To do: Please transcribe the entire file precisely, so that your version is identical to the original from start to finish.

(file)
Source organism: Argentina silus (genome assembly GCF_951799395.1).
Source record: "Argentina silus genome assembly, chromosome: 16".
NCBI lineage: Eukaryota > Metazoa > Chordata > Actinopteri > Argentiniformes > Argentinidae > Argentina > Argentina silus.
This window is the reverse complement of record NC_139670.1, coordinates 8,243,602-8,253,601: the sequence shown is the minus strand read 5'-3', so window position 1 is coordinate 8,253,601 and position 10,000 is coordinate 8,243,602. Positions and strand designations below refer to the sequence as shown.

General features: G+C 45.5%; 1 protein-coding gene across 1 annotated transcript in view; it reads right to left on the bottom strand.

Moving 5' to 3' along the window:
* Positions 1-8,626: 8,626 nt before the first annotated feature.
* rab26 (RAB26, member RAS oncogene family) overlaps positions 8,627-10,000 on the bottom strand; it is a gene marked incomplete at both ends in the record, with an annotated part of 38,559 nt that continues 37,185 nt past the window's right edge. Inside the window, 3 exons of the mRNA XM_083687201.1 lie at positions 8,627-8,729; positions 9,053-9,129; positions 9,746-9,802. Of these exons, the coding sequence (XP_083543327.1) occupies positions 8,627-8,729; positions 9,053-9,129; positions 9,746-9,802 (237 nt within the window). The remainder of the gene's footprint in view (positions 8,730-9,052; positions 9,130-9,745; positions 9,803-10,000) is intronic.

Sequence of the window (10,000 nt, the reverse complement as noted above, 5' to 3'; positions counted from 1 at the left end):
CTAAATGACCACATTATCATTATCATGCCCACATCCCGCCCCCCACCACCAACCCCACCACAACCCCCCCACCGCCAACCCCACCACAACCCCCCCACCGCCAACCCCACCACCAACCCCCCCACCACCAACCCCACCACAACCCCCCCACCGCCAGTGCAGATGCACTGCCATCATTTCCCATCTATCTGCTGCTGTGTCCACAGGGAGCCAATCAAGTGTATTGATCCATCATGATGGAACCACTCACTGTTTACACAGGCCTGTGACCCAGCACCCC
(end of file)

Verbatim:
Source organism: Argentina silus (genome assembly GCF_951799395.1).
Source record: "Argentina silus genome assembly, chromosome: 16".
NCBI lineage: Eukaryota > Metazoa > Chordata > Actinopteri > Argentiniformes > Argentinidae > Argentina > Argentina silus.
This window is the reverse complement of record NC_139670.1, coordinates 8,243,602-8,253,601: the sequence shown is the minus strand read 5'-3', so window position 1 is coordinate 8,253,601 and position 10,000 is coordinate 8,243,602. Positions and strand designations below refer to the sequence as shown.

General features: G+C 45.5%; 1 protein-coding gene across 1 annotated transcript in view; it reads right to left on the bottom strand.

Moving 5' to 3' along the window:
* Positions 1-8,626: 8,626 nt before the first annotated feature.
* rab26 (RAB26, member RAS oncogene family) overlaps positions 8,627-10,000 on the bottom strand; it is a gene marked incomplete at both ends in the record, with an annotated part of 38,559 nt that continues 37,185 nt past the window's right edge. Inside the window, 3 exons of the mRNA XM_083687201.1 lie at positions 8,627-8,729; positions 9,053-9,129; positions 9,746-9,802. Of these exons, the coding sequence (XP_083543327.1) occupies positions 8,627-8,729; positions 9,053-9,129; positions 9,746-9,802 (237 nt within the window). The remainder of the gene's footprint in view (positions 8,730-9,052; positions 9,130-9,745; positions 9,803-10,000) is intronic.

Sequence of the window (10,000 nt, the reverse complement as noted above, 5' to 3'; positions counted from 1 at the left end):
CTAAATGACCACATTATCATTATCATGCCCACATCCCGCCCCCCACCACCAACCCCACCACAACCCCCCCACCGCCAACCCCACCACAACCCCCCCACCGCCAACCCCACCACCAACCCCCCCACCACCAACCCCACCACAACCCCCCCACCGCCAGTGCAGATGCACTGCCATCATTTCCCATCTATCTGCTGCTGTGTCCACAGGGAGCCAATCAAGTGTATTGATCCATCATGATGGAACCACTCACTGTTTACACAGGCCTGTGACCCAGCACCCC